The opinion of the court was delivered by: Hon. John E. Jones III
January 26, 2011 THE BACKGROUND OF THIS MEMORANDUM IS AS FOLLOWS:
Petitioner Anibal Soler ("Petitioner" or "Soler"), an inmate presently confined at the United States Penitentiary at Allenwood ("USP Allenwood")in White Deer, Pennsylvania, initiated the above action pro se by filing a Petition for Writ of Habeas Corpus ("Petition") under the provisions of 28 U.S.C. § 2241. (Doc. 1.) He also has filed a Motion requesting leave to proceed in forma pauperis. (Doc. 2.) Petitioner's Motion will be granted for the sole purpose of filing the Petition, and, for the reasons set forth below, the Petition will be dismissed for lack of jurisdiction.
In his Petition, filed on December 16, 2010, Soler states that he is challenging his conviction in the United States District Court for the District of Massachusetts and sentence of life imprisonment plus sixty (60) years. (Doc. 1 at 2 (citing USA v. Soler,
D. Mass. Docket No. 3:99-CR-30030.) Soler states that he appealed his conviction to the United States Court of Appeals for the First Circuit. Although Soler does not specify the outcome of his appeal, a search of Westlaw reveals that, on January 4, 2002, the United States Court of Appeals for the First Circuit affirmed in part and reversed in part his convictions. USA v. Soler, 275 F.3d 146 (1st Cir. 2002). In its opinion, the First Circuit summarized the relevant background as to Soler's indictment as follows:
On the morning of July 21, 1999, five men-Thomas Dudek, Christopher Stevenson, Edward Thompson, Matthew Lawrence, and Granger Fulton-gathered at Stevenson's apartment in Sunderland, Massachusetts. The men drank heavily, and Lawrence and Fulton eventually passed out. Despite having consumed between ten and twenty beers apiece, the other three drove to Holyoke in search of cocaine. Dudek, apparently the most drug-savvy of the three, directed Thompson to drive to 67 Newton St. Thompson remained in the car while his confreres climbed an exterior staircase at the back of the building.
Dudek previously had purchased cocaine on the second floor, but this time he and Stevenson ascended to the third-floor landing where a makeshift door, constructed of plywood and chicken wire, blocked further access. Defendant-appellant Anibal Soler met them at that point. When asked what they wanted, Stevenson replied, "$200 worth." The appellant retreated inside and emerged with twenty plastic bags labeled "Me Salve." He handed them to Dudek in exchange for cash.
As matters turned out, the bags contained heroin, not cocaine. Dudek apparently recognized that fact, but said nothing to the others. Stevenson began to snort some of the heroin inside the car. The men drove to Thompson's apartment in Chicopee, where all three proceeded to snort heroin until they collapsed.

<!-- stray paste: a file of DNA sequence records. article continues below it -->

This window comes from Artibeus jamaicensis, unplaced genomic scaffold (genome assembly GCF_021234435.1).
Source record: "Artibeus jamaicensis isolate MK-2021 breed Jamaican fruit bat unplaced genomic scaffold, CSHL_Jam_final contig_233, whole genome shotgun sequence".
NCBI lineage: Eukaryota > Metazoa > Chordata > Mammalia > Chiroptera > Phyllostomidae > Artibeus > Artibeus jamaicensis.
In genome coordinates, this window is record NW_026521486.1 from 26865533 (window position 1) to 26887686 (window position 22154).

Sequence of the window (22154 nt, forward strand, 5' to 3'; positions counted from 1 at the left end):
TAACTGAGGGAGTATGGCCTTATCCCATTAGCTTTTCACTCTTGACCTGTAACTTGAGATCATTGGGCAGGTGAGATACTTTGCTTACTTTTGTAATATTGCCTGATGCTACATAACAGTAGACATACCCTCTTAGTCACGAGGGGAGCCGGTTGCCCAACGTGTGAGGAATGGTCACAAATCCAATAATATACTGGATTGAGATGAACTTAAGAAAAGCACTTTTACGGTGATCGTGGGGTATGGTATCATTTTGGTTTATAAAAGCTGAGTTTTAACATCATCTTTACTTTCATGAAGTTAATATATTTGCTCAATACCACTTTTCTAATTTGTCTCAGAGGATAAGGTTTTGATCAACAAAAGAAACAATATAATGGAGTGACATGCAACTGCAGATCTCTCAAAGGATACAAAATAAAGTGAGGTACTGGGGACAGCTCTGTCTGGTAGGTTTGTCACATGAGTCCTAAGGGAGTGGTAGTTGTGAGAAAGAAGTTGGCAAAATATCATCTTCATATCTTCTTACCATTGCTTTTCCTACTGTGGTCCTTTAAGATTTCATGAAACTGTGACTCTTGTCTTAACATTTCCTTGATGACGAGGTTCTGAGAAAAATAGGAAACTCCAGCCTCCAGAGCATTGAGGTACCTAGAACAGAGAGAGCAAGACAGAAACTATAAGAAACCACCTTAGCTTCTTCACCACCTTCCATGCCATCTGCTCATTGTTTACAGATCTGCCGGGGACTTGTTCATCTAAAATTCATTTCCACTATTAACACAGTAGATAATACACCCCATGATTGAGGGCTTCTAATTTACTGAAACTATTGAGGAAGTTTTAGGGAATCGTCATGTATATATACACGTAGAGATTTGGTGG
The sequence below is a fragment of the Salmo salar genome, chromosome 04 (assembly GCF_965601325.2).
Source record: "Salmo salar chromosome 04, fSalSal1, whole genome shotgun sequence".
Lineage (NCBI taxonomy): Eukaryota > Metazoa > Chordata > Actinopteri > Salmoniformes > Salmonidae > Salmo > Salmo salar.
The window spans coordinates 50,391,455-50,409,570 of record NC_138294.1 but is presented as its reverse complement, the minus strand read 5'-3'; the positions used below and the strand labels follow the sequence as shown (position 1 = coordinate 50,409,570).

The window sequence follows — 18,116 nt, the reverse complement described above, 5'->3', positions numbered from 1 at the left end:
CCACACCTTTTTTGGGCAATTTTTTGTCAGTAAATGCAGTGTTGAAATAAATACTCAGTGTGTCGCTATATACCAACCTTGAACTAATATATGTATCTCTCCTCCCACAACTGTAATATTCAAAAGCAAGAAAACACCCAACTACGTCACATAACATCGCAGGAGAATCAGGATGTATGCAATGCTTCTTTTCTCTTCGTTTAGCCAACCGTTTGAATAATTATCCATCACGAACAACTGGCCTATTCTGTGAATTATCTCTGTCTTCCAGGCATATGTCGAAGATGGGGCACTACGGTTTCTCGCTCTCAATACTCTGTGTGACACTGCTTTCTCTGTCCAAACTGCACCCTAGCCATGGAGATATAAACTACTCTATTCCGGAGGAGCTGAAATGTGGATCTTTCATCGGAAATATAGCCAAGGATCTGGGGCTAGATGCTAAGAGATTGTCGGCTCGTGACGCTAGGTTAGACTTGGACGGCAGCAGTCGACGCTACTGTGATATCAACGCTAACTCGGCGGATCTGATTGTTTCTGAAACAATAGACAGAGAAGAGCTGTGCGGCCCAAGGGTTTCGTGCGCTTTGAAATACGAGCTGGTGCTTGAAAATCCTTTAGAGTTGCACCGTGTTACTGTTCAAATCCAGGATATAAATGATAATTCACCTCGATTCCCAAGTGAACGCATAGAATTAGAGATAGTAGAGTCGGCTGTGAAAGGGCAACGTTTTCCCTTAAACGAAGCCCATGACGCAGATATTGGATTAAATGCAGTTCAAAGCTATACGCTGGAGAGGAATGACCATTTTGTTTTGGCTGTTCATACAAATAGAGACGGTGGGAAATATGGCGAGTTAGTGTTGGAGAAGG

Thompson's girlfriend appeared on the scene hours later and tried to revive him. Failing in this effort, she called for help. Dudek awoke before the paramedics arrived, but his two friends remained comatose. The paramedics rushed all three men to the hospital and, soon thereafter, Thompson was pronounced dead.
The authorities immediately undertook an investigation and enlisted Dudek's cooperation (Stevenson did not awake from his coma until seven days later). Upon learning the source of the heroin, they decided to dispatch an undercover state trooper, Juan Colon, to 67 Newton St. On the following day (July 22), Colon, posing as a customer, climbed the exterior stairs to the third-floor landing. When he called into the apartment, a pregnant female emerged and asked what he wanted. Colon responded, "two bags." The woman left the doorway momentarily (as the appellant had done when Dudek appeared) and returned with two bags of heroin, one stamped "e Salve" (an obvious error in which the "M" in "Me Salve" presumably missed the bag's surface during the stamping process) and the other "Blunt." Colon handed her a $20 bill and departed.
Later that day, Colon revisited the third-floor landing. This time, the appellant responded and sold him two bags of heroin, both labeled "Blunt." Once again, Colon paid for the drugs with a $20 bill. The authorities then executed a search warrant for the third-floor apartment. Both the appellant and the pregnant woman were there when the police arrived-and both attempted to flee.
A search of the premises yielded, among other things, thirty bags of heroin (all labeled "Blunt") and over $5,000 in United States currency. Stashed with the heroin was $1,010 in cash, including the two $20 bills that Colon had used to pay for his purchases from the pregnant woman and the appellant, respectively.
In due course, a federal grand jury handed up a five-count indictment. The indictment charged the appellant with distribution of heroin, death resulting, on July 21, 1999, in violation ...